Kommentar: Staffel 7, Episode 24, 1985 TV series https://en.wikipedia.org/wiki/Diff%27rent_Strokes#Seasons_1.E2.80.934_.281978-1982.29 Stream: http://www.dailymotion.com/video/x5ujmcz Writers: Bob Brunner, Ken Hecht Volle 40 Minuten auf Youtube: http://www.dailymotion.com/video/x5ujmcz Aufgenommen in die Filmliste "Epilepsie im Spielfilm" von Friedhelm C. Schmitt, siehe auch www.medizin-im-film.de Die Serie, die eine der erfolgreichsten in der Geschichte der afro-amerikanischen Sitcoms ist, lief acht Jahre im amerikanischen Fernsehen. Mit 189 Episoden landet sie knapp auf Platz vier hinter "The Jeffersons" (249 eps), "Alle unter einem Dach" (215 eps) und "Bill Cosby" (197 eps). Schon 1979 startete ein ebenfalls sehr erfolgreicher Spin-Off namens "Facts Of Life", der erst 1988 eingestellt wurde. Ab dem 2.8.1999 läuft "Noch Fragen Arnold?" auf DF1 Comedy & Co. (http://epguides.de/differentstrokes.htm) Zur Episode: Die Epileptikerin: Anfall: 6,50 - 7,20 Karen wäre gern Kindergärtnerin geworden. Vor einer Klasse bekam sie aber einen Anfall, weswegen sie suspendiert wurde. Auch andere Arbeiten findet sie nicht, wenn sie sagt, dass sie Epilepsie hat. Sie erklärt später den Kindern: "I tried living a normal live." So meint, dass der Stress beim Tehaterspielen den Anfall ausgelöst haben könnte. Und auf die Nachfrage der Kinder, warum sie sich nicht erklärt , meint sie: Talking don't work. Dabei habe sie nur 1 Anfall in 6 Monaten bzw. habe wegen der Therapie gar keine Anfälle mehr. Sie zerstreut auch die Angst der Kinder mit: Epilepsy is not catchy. All das erfährt der Zuschauer, nachdem die Kinder weggelaufen und später wiedergekommen sind mit ihrem ebenfalls geängstigten Vater. Die Kinder gehen nach ihrem Erlebnis mit der so reizenden Karen geschockt heim und erklären: "it was creepy." Ihr Vater klärt sie auf, dass sie einen epileptischen Anfall gesehen haben. Er sagt: That's not creepy, it's a neurological disorder." Damit widerspricht er ein wenig kalt und nicht wirklich überzeugend nur das abfällige Reden der Kinder. Sie machen sich lustig mit: "Are you a break dancer or an epileptic." und "Hold my milk. I wanr a milk shake." Die Haushälterin Pearl, selbst epilepsiekrank, fasst sie von der emotionalen Seite und zeigt den Kindern, wie gemein sie reden. Nun folgt die letzte Lektion: Die Kinder setzen sich mit der "Epileptikerin" bei einem erneuten Besuch auseinander. Sie erfahren mehr über ihr trauriges Schicksal und über die Krankheit durch die Brille der Betroffenen gesehen. Nun schliesst die Aifklärung aber mit einer Ermutigung der Betroffenen ab. Sie soll nicht aufgeben und wird dann das "normal life" doch noch erreichen. Porträt der Serie: Phillip Drummond, a widowed Manhattan millionaire and president of the mega-firm Trans Allied Inc., adopts two orphaned black brothers from Harlem 8-year-old Arnold and 12-year-old Willis. Drummond had made a promise to their dying mother and his housekeeper that he would care for the Arnold and Willis after she passes on; their father had died years earlier. The boys, whom Drummond always introduced as his two sons, went from rags to riches literally overnight. At first, Willis was a bit skeptical of their newfound wealth, but eventually, both he and Arnold felt right at home in their newfound surroundings. Also part of the family were Drummond's beautiful daughter, 13-year-old Kimberly; and his current housekeeper, Edna Garrett. As the years passed, Mrs. Garrett left to become house-mother at the Eastland School for Girls; she was replaced by the cantankerous Adelaide Brubaker and still later, charming Pearl Gallagher. Arnold's friends, Dudley and Robbie (and later, Charlie); Willis' girlfriend, Charlene; cast members from "The Facts of Life"; and Drummond's sister, Sophia, were frequently seen. In early 1984, Drummond found true love, marrying fitness instructor Maggie McKinney; she had a 6-year-old son, Sam. While most shows revolved around the typical lessons of growing up, some were quite serious (including a frightening encounter with a child molester and a memorable episode dealing with drug abuse guest starring First Lady Nancy Reagan). Written by Brian Rathjen {briguy_52732@yahoo.com} Diff’rent Strokes: Eine Serie mit Aufklärungsehrgeiz. Themen u.a. Epilepsie Sitcoms tackled serious themes at least as far back as the 1970s, when Edith Bunker was assaulted in a particularly jarring episode of All in the Family. But it wasn’t until the 1980s that comedies regularly took movie-of-the-week themes and used them to garner press attention for a substantial bump in ratings. In 1983, Strokes aired a two-part episode about child molestation where Gordon Jump (later known as Maytag’s Lonely Repairman) attempts to seduce Arnold and his friend. The show was so successful that Very Special Episodes devoted to bulimia, epilepsy, alcoholism, and the dangers of hitchhiking followed; fittingly, Strokes' last-ever episode in 1986 was a VPE, featuring Arnold investigating a steroid scandal for the school newspaper. Diff'rent Strokes was often derided for its frequent "Very Special Episodes", which sometimes awkwardly mixed comic one-liners (often from Arnold) with some very non-comedic topics. Child molestation, kidnapping, sexual assault, epilepsy ... the list goes on. "The Bicycle Man": Disturbing at several levels, and not just because the Guest Star that played Mr. Horton, the seemingly genial owner of a successful bicycle shop with a sinister secret, was Gordon Jump, the Lonely Repairman from the Maytag commercials and Mr. Carlson from WKRP in Cincinnati (a top-rated hit in syndication, at the time of the original airing of "The Bicycle Man" on NBC). But consider that: 1. Mr. Horton's character never changes — he's just a nice guy who invites boys he's made friends with into his apartment for some male bonding (pizza, ice cream, wine and eventually, some adult videos), and uses this to his advantage; 2. The slow softening up and reveal of Mr. Horton's motives, ever covered up by his genial character, is not noticed by Arnold until later and never noticed by Dudley; and 3. After Arnold leaves the bicycle shop and admits what's been going on, he also lets on that Dudley is still with Mr. Horton ... and Mr. Drummond arrives with the cops Just in Time — literally, as Horton was seconds away from locking up the shop to retire to his bedroom to touch a drugged-up Dudley. What's worse: Dudley never caught on that things weren't quite right until Horton did start advancing on him (off-screen), and when Dudley objected Horton (in an apparently genial way, as this was also off-screen) gave him a nice, small pill to "help him relax," alluded to only later (Dudley is somehow able to vomit the stuff up before it takes full effect, as evidenced by the toilet flush). And then there's the real lesson: The bad guys aren't necessarily the creeps rubbing their things in the park, or parked in front of the school scoping out the kids (while rubbing their things)... but the real problem that faced Arnold and Dudley (in this case) was a man that was presenting himself as a friend, that guy who is nice as they come, a successful business owner, community supporter ... on the list goes. Say what you will about the episode's decision to awkwardly keep in its typical Sitcom Humor. This was not a Clueless Aesop at work. "The Hitchhikers": Kimberly and Arnold are shopping downtown in cold weather when they run short of money for taxi fare; rather than call home and admit they needed money (Drummond had counseled the kids about not wasting money on video games and junk) ... they learn first-hand why never to accept a ride from a stranger. This time, the kids' new friend, Bill, quickly reveals his true colors as a rapist; Bill, under the guise of being an artist who likes to draw pretty women to present as gifts to their loved ones, gets Kimberly to pose ... until she starts feeling uncomfortable with some of his requests and then he begins advancing on her. Arnold — locked in Bill's bedroom — eventually escapes and manages to spill out some details about his harrowing experience ... and that Kimberly is in trouble. Meanwhile, the nightmare is just beginning for Kimberly, as every trick she uses to escape Bill fails (Indeed, as can be implied by a comment Maggie makes later, Bill is experienced and has kidnapped and raped women many times in the past). He eventually takes her to the darkroom in the apartment building where he lives and tries to rape her. Fortunately, the cops arrive Just in Time. "Sam's Missing": What becomes a weeklong nightmare is set into motion when bossy Arnold sends Sam to the store for party favors to celebrate Drummond's birthday, and Sam meeting a seemingly nice guy named Donald Brown at the store asking for help in looking for a missing dog. The nightmare for everyone begins when Sam is late coming home ... and then never comes home, leading everyone to fear the worst ... that he might be with someone, and that who knows what might be happening to him. When Drummond offers a reward that someone is only a little too eager (and uncaringly so) to collect, that only makes things worse; Sam may not only be dead, but they may never know if he's dead. That's all child's play compared to what Sam is going through. Mr. Brown reveals his true self, taking Sam on a two-hour ride to their home in upstate New York ... to his new home. (Because see, Don's 8-year-old son, who looked almost exactly like Sam, had died in a tragic accident a few months earlier, and wifey was so distraught note , and adopting a Street Urchin note might make things better. Yeah, right!) And goddamnit, he'd better get used to it, because if he doesn't ... "I will kill your parents! DO YOU UNDERSTAND ME????!!! DAMNIT DO YOU UNDERSTAND ME????!!!!!!????" The fact that Sam has literally been shaken to the core by such a "nice" guy and intimidated into not doing anything to help himself is bad enough. But when he literally will not become emotionally attached to his "new family," Mr. Brown repeats his admonition, and he's getting even meaner with his warning ... and patience, never a virtue with him, is starting to run razor thin. Not to worry, of course: Sam is rescued by Drummond. It so happened that while nobody was home, Sam called home and gave out the telephone number; a bit later, Sam seemed to start perking up, which Mr. Brown takes note of that night at supper ... unaware of the fate that was awaiting him and his wife. "A Special Friend": Arnold and Sam become friends with a street performer and act as her assistants while she tries to make money through panhandling. After Mr. Drummond asks them to not hang out with her anymore, they go to the park to tell her the bad news. While doing so, she suffers an epileptic seizure and starts jerking around uncontrollably. Arnold and Sam stand by horrified as police try to help her. http://tvtropes.org/pmwiki/pmwiki.php/NightmareFuel/DiffrentStrokes Season 7 (1984-1985) In the seventh season, Dixie Carter and Danny Cooksey were added to the opening credits (with Carter getting special "and" billing, last in the order), and many new areas and ideas were explored in the storylines, as viewers now got to see Philip as happily married. Dana Plato was no longer appearing as a main cast member, because of her pregnancy in real life. The producers felt that the pregnancy wouldn't be acceptable, so she was dropped from the show and returning for the season finale A Special Friend as a guest star. Also, since there was a new fresh-faced kid in the house with Sam, Arnold now had his own little sidekick and was happy to be a "big brother" for a change, and with Willis being dropped into the background slightly, this new brotherly duo took center stage for many storylines. In the season, Todd Bridges was continuing the show as a main cast member, but developed absences in several episodes. Additionally, stories focusing on Arnold's school life (featured occasionally in many previous seasons) were delved into much more. The ratings did not improve to NBC's hopes. Dixie Carter departed at the end of the seventh season and was replaced with Mary Ann Mobley in the eighth season. Zu der ganzen Serie siehe auch: Diff‘rent Strokes, BY Jake Rossen, March 14, 2016 http://mentalfloss.com/article/65158/13-things-you-might-not-know-about-diffrent-strokes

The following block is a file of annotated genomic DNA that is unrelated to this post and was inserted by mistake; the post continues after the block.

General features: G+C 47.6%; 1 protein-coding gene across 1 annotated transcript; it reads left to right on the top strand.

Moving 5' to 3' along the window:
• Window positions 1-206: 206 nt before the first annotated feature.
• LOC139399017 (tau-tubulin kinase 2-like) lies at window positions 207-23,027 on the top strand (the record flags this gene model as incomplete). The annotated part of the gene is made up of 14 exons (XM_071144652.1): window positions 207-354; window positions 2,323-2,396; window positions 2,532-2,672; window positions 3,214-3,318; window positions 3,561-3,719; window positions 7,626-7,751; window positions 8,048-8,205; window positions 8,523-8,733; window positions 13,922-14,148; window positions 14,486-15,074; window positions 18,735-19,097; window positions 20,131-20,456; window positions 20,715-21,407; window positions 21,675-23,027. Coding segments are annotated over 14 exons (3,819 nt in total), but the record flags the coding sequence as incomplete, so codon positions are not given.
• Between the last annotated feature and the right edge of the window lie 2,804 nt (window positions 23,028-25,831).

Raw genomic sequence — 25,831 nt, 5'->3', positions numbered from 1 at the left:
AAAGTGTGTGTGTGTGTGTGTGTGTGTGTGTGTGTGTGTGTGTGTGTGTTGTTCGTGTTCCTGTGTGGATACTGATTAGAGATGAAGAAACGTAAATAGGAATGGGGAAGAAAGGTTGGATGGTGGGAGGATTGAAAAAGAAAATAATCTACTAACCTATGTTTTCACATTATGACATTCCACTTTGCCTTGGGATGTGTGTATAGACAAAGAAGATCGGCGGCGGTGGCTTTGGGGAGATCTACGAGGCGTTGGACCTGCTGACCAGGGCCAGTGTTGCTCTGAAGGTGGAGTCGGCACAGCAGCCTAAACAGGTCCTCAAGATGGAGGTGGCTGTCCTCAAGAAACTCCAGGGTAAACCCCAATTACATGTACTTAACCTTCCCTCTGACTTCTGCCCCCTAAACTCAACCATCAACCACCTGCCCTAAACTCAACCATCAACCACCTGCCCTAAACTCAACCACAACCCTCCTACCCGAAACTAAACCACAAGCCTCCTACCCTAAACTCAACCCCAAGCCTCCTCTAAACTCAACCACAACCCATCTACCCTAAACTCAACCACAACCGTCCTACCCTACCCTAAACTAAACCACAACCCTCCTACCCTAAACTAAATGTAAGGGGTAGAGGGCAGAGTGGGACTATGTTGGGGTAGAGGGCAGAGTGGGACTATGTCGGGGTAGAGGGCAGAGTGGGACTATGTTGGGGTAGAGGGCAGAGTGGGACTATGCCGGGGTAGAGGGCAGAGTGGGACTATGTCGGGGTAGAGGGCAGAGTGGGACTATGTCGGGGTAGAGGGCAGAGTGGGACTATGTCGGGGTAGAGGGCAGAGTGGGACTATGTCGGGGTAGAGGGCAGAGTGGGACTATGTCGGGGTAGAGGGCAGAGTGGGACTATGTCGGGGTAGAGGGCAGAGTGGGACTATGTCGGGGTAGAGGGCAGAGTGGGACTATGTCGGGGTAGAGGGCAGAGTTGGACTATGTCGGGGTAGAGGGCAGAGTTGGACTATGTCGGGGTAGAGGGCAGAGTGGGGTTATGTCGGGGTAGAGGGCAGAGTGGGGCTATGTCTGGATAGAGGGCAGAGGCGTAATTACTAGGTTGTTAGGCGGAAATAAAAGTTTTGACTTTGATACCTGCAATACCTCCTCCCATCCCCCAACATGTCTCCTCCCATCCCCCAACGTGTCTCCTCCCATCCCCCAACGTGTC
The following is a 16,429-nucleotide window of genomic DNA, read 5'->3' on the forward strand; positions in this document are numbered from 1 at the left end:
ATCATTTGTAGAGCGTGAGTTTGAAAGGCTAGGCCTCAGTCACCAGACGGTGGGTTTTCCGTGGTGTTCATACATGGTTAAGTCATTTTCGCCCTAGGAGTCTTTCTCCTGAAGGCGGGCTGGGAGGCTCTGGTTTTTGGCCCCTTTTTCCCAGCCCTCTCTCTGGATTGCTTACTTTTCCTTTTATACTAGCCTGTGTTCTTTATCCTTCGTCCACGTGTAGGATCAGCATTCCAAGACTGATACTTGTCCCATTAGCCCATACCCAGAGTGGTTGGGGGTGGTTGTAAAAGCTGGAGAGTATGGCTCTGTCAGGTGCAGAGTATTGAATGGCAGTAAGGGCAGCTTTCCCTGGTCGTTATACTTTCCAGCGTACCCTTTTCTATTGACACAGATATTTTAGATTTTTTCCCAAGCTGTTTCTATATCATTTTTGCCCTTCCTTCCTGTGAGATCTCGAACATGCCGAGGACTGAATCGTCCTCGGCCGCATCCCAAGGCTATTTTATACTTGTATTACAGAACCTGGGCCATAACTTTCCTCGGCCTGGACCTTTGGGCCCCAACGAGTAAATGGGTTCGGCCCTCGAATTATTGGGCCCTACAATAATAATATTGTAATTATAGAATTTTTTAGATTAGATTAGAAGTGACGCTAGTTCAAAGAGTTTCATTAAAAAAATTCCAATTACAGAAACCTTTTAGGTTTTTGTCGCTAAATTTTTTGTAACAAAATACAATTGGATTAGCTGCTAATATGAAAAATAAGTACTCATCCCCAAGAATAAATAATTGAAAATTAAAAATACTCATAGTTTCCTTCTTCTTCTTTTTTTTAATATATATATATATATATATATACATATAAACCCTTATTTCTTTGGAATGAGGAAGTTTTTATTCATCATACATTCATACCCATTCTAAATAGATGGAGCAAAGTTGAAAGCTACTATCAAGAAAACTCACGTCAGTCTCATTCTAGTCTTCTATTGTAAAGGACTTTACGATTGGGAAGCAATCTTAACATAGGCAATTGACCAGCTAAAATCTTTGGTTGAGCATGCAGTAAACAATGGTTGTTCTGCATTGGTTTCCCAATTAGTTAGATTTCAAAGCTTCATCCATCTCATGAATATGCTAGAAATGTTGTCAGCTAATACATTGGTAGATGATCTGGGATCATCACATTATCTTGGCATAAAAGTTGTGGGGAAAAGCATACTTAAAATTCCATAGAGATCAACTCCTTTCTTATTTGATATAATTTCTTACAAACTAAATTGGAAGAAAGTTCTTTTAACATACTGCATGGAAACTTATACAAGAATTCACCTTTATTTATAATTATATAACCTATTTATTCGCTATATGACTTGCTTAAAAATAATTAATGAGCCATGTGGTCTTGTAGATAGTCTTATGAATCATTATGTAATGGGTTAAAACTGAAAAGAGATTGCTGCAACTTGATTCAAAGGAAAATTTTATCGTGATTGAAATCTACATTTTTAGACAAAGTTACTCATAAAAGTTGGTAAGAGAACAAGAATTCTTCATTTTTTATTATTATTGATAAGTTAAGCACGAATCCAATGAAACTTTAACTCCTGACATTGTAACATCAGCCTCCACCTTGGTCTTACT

Jahr: 1985
Veröffentlicht: 00.00.0000
Land: USA

Arnold und Sam freunden sich mit Karen, einer jungen Frau an, die als Art lustiger "Tramp" mit Strassentheater ihr Geld verdient. Sie bekommt bei einer ihrer Aufführungen einen epileptischen Anfall. Arnold und Sam meiden sie nun und machen sich über Menschen mit Epilepsie lustig. Ihr Vater und ihre Haushälterin Pearl, die selbst Epilepsie hat, klären sie über dieser Krankheit auf. Nun machen sie ihrerseits Karen Mut, sich eine neue und „normale“ Arbeit zu suchen.

Expertenzuordnung, EpilepsieprotagonistIn, Krankheitsname fällt, Mit Anfall, krampfartiger Anfallsverlauf, Hauptrolle